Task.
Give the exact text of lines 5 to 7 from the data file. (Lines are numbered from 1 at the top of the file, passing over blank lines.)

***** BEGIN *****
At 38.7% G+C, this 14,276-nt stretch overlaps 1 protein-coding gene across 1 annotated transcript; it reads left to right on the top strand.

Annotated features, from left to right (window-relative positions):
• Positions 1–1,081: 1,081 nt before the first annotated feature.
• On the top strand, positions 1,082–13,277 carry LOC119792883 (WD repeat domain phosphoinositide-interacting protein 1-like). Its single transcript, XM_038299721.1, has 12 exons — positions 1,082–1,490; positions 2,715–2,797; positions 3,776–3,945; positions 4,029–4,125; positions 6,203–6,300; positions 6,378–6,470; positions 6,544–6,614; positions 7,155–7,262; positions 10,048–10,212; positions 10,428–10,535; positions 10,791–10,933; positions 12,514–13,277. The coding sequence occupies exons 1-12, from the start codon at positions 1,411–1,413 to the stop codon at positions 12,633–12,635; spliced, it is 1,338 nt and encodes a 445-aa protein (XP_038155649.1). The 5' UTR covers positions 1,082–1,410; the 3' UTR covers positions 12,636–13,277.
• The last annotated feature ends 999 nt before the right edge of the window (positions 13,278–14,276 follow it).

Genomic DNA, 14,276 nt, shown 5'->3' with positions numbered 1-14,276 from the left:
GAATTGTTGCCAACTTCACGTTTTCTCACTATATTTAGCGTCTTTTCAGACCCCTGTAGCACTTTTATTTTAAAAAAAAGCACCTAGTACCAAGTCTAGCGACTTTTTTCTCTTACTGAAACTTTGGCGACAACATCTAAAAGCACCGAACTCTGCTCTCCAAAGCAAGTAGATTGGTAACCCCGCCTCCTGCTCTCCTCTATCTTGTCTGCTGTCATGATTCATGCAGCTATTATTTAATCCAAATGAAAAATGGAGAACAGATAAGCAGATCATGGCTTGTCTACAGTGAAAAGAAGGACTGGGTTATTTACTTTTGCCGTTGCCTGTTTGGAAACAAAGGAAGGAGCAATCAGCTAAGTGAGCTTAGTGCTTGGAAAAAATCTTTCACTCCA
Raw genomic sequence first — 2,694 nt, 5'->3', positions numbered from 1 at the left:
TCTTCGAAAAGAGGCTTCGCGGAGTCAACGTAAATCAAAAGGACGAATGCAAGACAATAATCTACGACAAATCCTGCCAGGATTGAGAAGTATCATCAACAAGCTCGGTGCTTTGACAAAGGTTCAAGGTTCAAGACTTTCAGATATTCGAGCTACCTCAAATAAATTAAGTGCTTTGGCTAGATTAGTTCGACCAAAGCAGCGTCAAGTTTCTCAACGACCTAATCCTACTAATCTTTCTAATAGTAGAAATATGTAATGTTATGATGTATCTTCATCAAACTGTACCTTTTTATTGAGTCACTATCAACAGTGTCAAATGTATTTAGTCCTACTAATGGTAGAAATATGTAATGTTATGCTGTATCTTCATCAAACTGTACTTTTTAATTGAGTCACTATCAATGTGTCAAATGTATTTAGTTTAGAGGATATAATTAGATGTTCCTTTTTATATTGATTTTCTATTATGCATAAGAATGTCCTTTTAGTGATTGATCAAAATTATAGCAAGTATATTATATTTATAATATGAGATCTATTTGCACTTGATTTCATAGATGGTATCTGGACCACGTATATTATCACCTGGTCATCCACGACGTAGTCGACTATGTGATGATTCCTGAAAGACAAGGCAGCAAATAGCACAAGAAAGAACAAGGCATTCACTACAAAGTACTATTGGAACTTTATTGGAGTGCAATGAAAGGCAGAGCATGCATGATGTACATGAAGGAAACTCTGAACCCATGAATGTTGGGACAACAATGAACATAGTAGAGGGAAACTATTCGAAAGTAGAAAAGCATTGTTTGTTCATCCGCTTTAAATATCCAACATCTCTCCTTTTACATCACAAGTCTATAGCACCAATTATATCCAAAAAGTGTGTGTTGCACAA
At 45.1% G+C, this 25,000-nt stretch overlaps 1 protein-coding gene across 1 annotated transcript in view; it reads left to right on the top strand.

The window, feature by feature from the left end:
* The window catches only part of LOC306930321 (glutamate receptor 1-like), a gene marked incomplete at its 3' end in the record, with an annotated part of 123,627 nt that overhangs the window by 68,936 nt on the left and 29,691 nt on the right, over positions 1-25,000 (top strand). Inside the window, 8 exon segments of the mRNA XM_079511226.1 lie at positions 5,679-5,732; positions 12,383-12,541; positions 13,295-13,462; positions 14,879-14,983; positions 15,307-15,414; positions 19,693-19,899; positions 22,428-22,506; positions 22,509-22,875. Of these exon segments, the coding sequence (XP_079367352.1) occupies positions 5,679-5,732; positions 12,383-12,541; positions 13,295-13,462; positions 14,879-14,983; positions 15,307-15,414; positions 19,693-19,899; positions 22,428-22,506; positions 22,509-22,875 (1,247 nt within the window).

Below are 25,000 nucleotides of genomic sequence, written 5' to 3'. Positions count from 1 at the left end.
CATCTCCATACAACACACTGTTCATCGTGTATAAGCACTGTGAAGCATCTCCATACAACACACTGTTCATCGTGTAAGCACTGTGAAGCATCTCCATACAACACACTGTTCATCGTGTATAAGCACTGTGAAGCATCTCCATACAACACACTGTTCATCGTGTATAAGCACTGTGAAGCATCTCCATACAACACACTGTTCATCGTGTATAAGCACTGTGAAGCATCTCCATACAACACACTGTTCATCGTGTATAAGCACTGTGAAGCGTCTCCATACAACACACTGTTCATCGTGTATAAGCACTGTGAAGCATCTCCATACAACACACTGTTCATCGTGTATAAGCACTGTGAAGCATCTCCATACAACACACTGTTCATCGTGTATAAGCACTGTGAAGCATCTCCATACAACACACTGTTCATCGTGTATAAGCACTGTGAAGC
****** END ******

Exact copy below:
• The last annotated feature ends 999 nt before the right edge of the window (positions 13,278–14,276 follow it).

Genomic DNA, 14,276 nt, shown 5'->3' with positions numbered 1-14,276 from the left:
GAATTGTTGCCAACTTCACGTTTTCTCACTATATTTAGCGTCTTTTCAGACCCCTGTAGCACTTTTATTTTAAAAAAAAGCACCTAGTACCAAGTCTAGCGACTTTTTTCTCTTACTGAAACTTTGGCGACAACATCTAAAAGCACCGAACTCTGCTCTCCAAAGCAAGTAGATTGGTAACCCCGCCTCCTGCTCTCCTCTATCTTGTCTGCTGTCATGATTCATGCAGCTATTATTTAATCCAAATGAAAAATGGAGAACAGATAAGCAGATCATGGCTTGTCTACAGTGAAAAGAAGGACTGGGTTATTTACTTTTGCCGTTGCCTGTTTGGAAACAAAGGAAGGAGCAATCAGCTAAGTGAGCTTAGTGCTTGGAAAAAATCTTTCACTCCA